In the final weeks of the campaign, we had eight doorknocking teams heading out each weekend in this one electorate. I wouldn’t be surprised if it was the largest doorknocking campaign in the country. (I’m not aware of any other doorknocking campaigns in Queensland – including those run by GetUp or the other political parties – that were as big as the South Brisbane Greens effort).
Our next federal campaign in Griffith will probably be even bigger again, but I do wonder whether this model is easily scaleable or transplantable. If we want to win more than one or two lower house seats each election, we’re not going to be able to rely on mass doorknocking alone.
In the northwest corner of the Griffith electorate (Greens heartland of West End and Highgate Hill) the South Brisbane Greens have used mass doorknocking in multiple elections since 2016, and it feels to me like we might almost be reaching saturation point in those suburbs.
You can’t reach everyone via doorknocking. Some people are never home, and more and more are living in highly secure (i.e. inaccessible) high rise apartments. And of the people we canreach, some will change their vote based on conversations with strangers holding clipboards, but some won’t. So while doorknocking is certainly an incredibly effective tactic, we need to start thinking more about other forms of community organising and outreach that are long-term sustainable.
Which brings me to the last section of this little rant…
Meaningful change comes from the bottom-up
Over the last few years, a whole range of interest groups seeking progressive change have chosen to adopt what are essentially top-down strategies. That approach seems to have largely failed in this election. I won’t comment in detail about the specific strategies of individual advocacy groups, but a common theme seems to be use a comparatively small group of active volunteers to reach voters in a particular federal seat, in the hope of shifting their votes and replacing a hard-right Liberal MP with a centre-right Labor MP, or convincing a given centre-right MP that ‘Issue X’ matters to their constituents.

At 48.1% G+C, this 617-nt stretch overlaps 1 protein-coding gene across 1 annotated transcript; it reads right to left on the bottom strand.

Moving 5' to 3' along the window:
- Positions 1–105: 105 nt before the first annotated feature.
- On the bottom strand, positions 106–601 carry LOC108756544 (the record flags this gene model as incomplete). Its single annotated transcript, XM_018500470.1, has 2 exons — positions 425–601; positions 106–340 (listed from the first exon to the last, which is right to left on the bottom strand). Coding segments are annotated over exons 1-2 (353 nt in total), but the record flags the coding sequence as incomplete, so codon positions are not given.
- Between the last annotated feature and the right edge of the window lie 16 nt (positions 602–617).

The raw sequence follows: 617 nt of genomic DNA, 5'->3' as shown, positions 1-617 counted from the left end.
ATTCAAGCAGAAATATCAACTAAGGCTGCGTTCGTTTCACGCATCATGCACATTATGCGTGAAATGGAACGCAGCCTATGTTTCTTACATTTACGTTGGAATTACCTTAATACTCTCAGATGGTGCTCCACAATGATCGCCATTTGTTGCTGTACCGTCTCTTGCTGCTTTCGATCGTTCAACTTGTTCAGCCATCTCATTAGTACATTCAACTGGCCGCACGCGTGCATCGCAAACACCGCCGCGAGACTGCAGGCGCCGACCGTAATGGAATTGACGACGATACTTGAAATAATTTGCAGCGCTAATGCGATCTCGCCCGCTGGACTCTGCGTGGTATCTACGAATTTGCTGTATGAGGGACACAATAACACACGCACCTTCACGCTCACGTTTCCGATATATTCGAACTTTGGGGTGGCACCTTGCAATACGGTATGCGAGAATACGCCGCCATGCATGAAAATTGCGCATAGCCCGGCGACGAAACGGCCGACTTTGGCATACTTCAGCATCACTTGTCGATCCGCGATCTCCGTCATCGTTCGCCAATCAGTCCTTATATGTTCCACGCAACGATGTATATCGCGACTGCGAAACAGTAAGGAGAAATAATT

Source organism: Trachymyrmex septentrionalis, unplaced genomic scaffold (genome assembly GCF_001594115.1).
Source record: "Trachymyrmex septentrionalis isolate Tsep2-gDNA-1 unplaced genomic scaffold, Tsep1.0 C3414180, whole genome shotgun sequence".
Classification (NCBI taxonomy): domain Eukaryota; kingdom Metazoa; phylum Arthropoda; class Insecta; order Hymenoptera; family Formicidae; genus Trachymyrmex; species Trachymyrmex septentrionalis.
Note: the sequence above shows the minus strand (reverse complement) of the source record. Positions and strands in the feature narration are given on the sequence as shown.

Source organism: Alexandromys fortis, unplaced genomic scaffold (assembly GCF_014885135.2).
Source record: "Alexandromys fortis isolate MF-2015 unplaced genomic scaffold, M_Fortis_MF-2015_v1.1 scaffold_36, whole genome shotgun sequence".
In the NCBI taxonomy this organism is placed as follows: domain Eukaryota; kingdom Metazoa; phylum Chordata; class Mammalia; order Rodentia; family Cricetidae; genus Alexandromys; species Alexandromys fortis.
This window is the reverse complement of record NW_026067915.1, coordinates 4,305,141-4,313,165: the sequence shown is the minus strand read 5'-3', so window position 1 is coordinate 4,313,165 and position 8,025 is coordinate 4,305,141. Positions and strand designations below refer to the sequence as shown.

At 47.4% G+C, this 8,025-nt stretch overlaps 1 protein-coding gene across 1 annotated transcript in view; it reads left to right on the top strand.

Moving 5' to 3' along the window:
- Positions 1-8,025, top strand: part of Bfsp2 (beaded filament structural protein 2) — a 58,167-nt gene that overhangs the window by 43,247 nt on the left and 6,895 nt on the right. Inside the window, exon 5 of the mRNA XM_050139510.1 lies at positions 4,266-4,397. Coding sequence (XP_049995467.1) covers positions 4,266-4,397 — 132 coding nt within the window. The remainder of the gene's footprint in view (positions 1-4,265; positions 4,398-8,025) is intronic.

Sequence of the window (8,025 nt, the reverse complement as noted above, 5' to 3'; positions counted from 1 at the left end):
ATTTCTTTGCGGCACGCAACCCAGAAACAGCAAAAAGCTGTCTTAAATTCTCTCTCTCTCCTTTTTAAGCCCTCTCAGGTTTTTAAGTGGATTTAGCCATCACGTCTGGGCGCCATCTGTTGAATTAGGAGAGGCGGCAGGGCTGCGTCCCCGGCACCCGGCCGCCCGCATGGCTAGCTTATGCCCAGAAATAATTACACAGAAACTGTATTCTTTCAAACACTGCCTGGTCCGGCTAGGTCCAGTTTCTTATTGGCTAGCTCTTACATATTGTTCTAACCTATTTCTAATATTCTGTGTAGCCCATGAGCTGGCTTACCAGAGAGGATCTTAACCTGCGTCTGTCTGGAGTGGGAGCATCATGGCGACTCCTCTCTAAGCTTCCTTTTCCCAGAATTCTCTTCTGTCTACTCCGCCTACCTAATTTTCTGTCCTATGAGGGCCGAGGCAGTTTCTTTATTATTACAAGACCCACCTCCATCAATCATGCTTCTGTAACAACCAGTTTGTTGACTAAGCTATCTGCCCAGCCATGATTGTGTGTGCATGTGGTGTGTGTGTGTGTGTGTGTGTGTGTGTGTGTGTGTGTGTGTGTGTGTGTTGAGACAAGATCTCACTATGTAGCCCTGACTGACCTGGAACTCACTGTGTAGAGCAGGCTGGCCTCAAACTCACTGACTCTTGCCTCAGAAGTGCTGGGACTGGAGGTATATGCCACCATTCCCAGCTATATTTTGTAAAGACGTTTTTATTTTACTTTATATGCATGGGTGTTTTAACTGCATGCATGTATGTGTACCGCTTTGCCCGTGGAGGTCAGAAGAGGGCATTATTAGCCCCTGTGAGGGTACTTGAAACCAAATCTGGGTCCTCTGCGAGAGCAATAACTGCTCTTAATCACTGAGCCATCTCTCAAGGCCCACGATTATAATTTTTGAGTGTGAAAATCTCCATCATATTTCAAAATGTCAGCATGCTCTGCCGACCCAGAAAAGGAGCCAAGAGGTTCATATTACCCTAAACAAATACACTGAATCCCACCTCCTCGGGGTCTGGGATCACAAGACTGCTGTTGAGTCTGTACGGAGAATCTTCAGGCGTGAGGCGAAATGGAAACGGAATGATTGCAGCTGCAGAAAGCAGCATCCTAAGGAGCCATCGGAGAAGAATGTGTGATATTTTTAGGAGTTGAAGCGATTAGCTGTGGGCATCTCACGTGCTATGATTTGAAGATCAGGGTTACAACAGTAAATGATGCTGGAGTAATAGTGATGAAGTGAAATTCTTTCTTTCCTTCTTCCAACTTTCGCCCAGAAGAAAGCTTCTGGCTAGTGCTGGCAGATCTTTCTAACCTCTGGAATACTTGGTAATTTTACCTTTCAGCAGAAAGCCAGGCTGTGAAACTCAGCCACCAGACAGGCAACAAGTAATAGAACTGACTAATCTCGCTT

Don’t ask voters to vote foranything specific – just ask them to ‘Put the Liberals last’ or ‘Put Hanson last’.
The difficulty with this approach is federal electorates are very big. Whether you’re doorknocking or calling voters or making speeches at the local rotary club meeting, you need to reach thousands of people multiple times in order to shift the outcome in a seat by even one or two percent. On top of that, you’re in a crowded landscape where other stakeholders and representative bodies (e.g. local councils, chambers of commerce) are actively pushing their own often contradictory views.
Most of these advocacy groups I’m talking about don’t do any other ongoing community organising that positively impacts the lives of the voters they’re seeking to influence at election time. They aren’t coordinating local food co-ops or revegetating bushland or teaching pensioners how to use computers. So even if some of their volunteers might be doing that stuff in other contexts, the advocacy group itself is ultimately perceived by residents as an external entity that’s coming into their community and telling them what to think, rather than an intrinsic part of the community whose voting advice should be taken seriously.